HomeNews and blogs hub

Why mycode.R_final.v2_usethisone is not helping your workflow

Bookmark this page Bookmarked

Why mycode.R_final.v2_usethisone is not helping your workflow

Sarah Gibson

Sarah Gibson

SSI fellow

Olly Butters

Esther Plomp

Eirini Zormpa

Bezaye Tesfaye

Tudor Amariei

Posted on 5 June 2020

Estimated read time: 7 min
Sections in this article
Share on blog/article:
Twitter LinkedIn

Why mycode.R_final.v2_usethisone is not helping your workflow

Posted by g.law on 5 June 2020 - 7:44am

time machineImage from https://unsplash.com/@casman

By Olly Butters (editor), Esther Plomp, Sarah Gibson, Eirini Zormpa, Bezaye Tesfaye, Tudor Amariei

This post is part of the CW20 speed blog posts series.

Developing your ideal workflow is hard: it can have many components, will be context/domain specific and can be difficult to change once you have started. We think one of the most important parts, relevant to almost everyone, is version control. Here are some of the reasons why we think you should use it from the very beginning of your project.

It’s the Time Machine you always wished you had

So you’ve been regularly committing your source code, but all of a sudden you reach a point where for some reason it doesn’t work anymore or you decide the feature you are working on is junk and you want to go back to how it was before you started working on it. This is where version control can come to the rescue. You have two main strategies to approach this: 

  1. Assuming you have been regularly tagging your code to signify big changes (e.g. v1, v2, ice cream sandwich, Billie Holiday etc), then you can revert straight back to one of these. That does mean you may lose some intermediate bits of your work though.

  2. The second option is to navigate your code, commit by commit until you get to a working/desired version and then take it from there. You can easily check for the differences between the versions and keep the bits you want. A key point here is that commiting often and with small changes makes this approach work better.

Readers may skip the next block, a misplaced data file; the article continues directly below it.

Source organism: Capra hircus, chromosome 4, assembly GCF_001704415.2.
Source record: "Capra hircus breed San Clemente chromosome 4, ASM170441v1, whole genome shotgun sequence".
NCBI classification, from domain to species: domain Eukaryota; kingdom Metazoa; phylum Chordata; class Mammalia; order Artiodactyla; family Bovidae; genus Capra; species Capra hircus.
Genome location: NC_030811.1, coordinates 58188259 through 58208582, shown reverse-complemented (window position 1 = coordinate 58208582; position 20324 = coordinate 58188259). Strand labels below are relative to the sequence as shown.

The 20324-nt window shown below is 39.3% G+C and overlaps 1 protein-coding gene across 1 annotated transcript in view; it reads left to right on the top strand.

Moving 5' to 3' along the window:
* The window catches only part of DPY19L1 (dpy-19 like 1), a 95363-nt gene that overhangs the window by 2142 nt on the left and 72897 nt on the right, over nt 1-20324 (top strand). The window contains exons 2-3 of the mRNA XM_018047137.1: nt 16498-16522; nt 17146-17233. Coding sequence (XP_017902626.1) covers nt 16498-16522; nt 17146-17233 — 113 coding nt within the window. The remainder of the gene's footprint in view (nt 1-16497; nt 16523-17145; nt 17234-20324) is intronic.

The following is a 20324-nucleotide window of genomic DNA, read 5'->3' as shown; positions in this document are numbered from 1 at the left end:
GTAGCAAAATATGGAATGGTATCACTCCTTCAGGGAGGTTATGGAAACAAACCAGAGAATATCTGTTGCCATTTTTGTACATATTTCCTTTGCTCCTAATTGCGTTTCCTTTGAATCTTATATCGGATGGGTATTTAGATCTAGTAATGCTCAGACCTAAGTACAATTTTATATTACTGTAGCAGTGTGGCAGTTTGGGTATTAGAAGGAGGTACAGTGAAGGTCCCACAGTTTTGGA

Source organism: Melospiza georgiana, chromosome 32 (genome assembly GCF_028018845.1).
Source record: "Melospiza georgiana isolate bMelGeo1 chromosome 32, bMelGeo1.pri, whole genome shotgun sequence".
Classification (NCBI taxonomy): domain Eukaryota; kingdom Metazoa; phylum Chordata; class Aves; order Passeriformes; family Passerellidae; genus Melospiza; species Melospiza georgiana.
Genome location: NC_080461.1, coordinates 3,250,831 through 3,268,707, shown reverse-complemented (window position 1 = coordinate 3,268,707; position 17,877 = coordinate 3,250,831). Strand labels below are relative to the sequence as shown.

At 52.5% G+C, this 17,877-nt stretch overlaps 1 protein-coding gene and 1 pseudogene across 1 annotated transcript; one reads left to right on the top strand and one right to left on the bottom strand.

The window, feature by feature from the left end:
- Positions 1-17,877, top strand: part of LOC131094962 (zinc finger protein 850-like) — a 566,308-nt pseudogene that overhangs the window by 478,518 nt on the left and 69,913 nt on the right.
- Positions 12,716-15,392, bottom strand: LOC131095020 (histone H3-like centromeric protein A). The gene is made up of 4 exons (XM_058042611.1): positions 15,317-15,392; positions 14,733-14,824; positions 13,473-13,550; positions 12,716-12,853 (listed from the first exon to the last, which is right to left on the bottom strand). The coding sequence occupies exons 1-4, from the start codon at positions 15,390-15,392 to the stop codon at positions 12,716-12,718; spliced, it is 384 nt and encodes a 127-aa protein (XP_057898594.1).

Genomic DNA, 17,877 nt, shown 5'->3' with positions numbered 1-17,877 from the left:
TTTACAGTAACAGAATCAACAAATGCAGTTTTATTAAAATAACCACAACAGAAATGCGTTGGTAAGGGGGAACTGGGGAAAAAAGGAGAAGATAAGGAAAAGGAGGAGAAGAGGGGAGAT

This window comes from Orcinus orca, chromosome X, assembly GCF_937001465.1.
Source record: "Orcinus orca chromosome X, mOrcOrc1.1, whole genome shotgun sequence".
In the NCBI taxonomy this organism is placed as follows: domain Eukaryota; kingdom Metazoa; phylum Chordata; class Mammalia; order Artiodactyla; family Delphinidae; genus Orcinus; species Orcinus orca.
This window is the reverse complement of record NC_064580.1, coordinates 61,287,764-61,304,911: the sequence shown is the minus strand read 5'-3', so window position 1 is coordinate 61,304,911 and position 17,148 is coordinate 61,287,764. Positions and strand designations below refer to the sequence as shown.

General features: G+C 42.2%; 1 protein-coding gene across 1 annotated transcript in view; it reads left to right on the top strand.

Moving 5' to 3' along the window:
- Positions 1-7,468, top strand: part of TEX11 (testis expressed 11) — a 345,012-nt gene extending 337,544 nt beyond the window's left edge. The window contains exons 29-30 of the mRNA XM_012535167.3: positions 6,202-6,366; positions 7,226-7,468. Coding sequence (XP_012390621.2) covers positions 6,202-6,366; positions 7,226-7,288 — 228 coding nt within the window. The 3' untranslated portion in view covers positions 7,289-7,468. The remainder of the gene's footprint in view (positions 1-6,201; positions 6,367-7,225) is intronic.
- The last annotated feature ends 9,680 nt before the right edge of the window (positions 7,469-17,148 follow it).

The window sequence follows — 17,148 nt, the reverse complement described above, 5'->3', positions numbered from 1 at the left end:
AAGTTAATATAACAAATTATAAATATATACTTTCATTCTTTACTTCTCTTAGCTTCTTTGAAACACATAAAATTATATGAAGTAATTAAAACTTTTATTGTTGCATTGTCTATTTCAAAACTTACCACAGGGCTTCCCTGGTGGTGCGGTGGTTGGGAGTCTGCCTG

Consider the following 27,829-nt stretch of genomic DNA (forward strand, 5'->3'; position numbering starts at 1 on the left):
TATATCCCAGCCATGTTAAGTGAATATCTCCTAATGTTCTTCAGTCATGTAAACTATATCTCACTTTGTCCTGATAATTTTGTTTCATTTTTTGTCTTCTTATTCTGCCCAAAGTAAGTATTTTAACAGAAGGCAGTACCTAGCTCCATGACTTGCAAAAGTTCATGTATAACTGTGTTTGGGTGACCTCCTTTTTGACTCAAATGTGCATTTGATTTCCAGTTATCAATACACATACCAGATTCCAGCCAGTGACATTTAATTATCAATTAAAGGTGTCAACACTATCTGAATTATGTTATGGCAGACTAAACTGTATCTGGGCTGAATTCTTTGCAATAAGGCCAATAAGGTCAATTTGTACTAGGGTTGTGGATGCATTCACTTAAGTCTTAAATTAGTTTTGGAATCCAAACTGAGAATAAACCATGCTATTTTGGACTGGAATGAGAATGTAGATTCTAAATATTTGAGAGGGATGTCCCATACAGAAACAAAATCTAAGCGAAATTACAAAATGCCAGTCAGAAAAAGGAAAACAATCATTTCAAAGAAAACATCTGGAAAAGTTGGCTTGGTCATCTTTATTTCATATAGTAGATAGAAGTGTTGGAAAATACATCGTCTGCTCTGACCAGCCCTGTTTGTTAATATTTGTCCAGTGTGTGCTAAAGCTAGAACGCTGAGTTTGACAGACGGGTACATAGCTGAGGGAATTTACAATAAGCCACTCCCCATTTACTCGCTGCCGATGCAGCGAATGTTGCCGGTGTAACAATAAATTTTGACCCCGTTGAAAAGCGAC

Using version control can also make you more organised. First of all, version control makes it really explicit what has changed between different versions of your files, as long as you’re using helpful commit messages! This is really useful for code, but even more so for publications. Git is not just for code, you can use it for all text types.

Git may also make you more intentional in the way you write your code. When trying to analyse new data it can be tempting to just write code without first coming up with a structure of what the analysis should do. Thinking of your code as needing to work when you commit it can help you think more deeply about what you want to achieve when you start.

version control cartoonImage created by Scriberia for The Turing Way
community and used under a CC-BY licence


As if the above wasn’t awesome enough, there is another great reason to add version control to your software development workflow - the magic that comes from automation. When you commit source code it is easy to have it automatically check if you are following your style guide (you know - those pesky four-space indents, or semicolons at the end of a line). It can even automatically fix them for you.

Turning it up a notch you can start using continuous integration (CI), which can automatically build the environment you run your code in (i.e something like a virtual machine or a container) and then run your code in it. If you have a set of tests such as: load in some data, run the program and see if the output matches a previous test, then bang, you’ve just written regression testing. Now if your cat walks across your keyboard while you code, you’ll notice if a plus has changed to minus as your tests will start to fail.